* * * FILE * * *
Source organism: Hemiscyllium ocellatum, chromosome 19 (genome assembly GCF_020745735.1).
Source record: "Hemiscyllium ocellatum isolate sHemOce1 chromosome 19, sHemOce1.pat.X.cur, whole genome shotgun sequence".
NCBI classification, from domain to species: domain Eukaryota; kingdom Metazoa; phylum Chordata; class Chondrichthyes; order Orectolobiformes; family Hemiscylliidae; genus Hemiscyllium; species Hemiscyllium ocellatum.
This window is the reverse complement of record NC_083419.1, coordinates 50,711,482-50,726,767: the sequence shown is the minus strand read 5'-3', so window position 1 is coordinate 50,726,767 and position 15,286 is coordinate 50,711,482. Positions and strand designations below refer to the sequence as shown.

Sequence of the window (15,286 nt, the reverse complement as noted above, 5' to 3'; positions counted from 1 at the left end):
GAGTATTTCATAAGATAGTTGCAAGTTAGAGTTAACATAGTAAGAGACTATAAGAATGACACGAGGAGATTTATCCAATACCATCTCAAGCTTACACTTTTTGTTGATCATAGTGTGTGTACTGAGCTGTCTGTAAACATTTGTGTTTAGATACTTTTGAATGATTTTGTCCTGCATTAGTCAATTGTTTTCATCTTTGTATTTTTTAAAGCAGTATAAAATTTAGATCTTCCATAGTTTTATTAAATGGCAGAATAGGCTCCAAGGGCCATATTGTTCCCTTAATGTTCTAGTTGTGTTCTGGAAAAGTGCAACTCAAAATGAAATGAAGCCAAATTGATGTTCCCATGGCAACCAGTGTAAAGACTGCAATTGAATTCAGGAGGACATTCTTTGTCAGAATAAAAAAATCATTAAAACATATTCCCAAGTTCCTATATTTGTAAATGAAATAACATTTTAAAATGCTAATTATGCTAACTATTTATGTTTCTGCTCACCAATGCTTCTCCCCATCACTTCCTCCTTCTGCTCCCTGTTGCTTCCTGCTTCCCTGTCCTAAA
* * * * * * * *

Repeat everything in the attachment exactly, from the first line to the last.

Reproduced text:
Source organism: Hemiscyllium ocellatum, chromosome 19 (genome assembly GCF_020745735.1).
Source record: "Hemiscyllium ocellatum isolate sHemOce1 chromosome 19, sHemOce1.pat.X.cur, whole genome shotgun sequence".
NCBI classification, from domain to species: domain Eukaryota; kingdom Metazoa; phylum Chordata; class Chondrichthyes; order Orectolobiformes; family Hemiscylliidae; genus Hemiscyllium; species Hemiscyllium ocellatum.
This window is the reverse complement of record NC_083419.1, coordinates 50,711,482-50,726,767: the sequence shown is the minus strand read 5'-3', so window position 1 is coordinate 50,726,767 and position 15,286 is coordinate 50,711,482. Positions and strand designations below refer to the sequence as shown.

Sequence of the window (15,286 nt, the reverse complement as noted above, 5' to 3'; positions counted from 1 at the left end):
GAGTATTTCATAAGATAGTTGCAAGTTAGAGTTAACATAGTAAGAGACTATAAGAATGACACGAGGAGATTTATCCAATACCATCTCAAGCTTACACTTTTTGTTGATCATAGTGTGTGTACTGAGCTGTCTGTAAACATTTGTGTTTAGATACTTTTGAATGATTTTGTCCTGCATTAGTCAATTGTTTTCATCTTTGTATTTTTTAAAGCAGTATAAAATTTAGATCTTCCATAGTTTTATTAAATGGCAGAATAGGCTCCAAGGGCCATATTGTTCCCTTAATGTTCTAGTTGTGTTCTGGAAAAGTGCAACTCAAAATGAAATGAAGCCAAATTGATGTTCCCATGGCAACCAGTGTAAAGACTGCAATTGAATTCAGGAGGACATTCTTTGTCAGAATAAAAAAATCATTAAAACATATTCCCAAGTTCCTATATTTGTAAATGAAATAACATTTTAAAATGCTAATTATGCTAACTATTTATGTTTCTGCTCACCAATGCTTCTCCCCATCACTTCCTCCTTCTGCTCCCTGTTGCTTCCTGCTTCCCTGTCCTAAA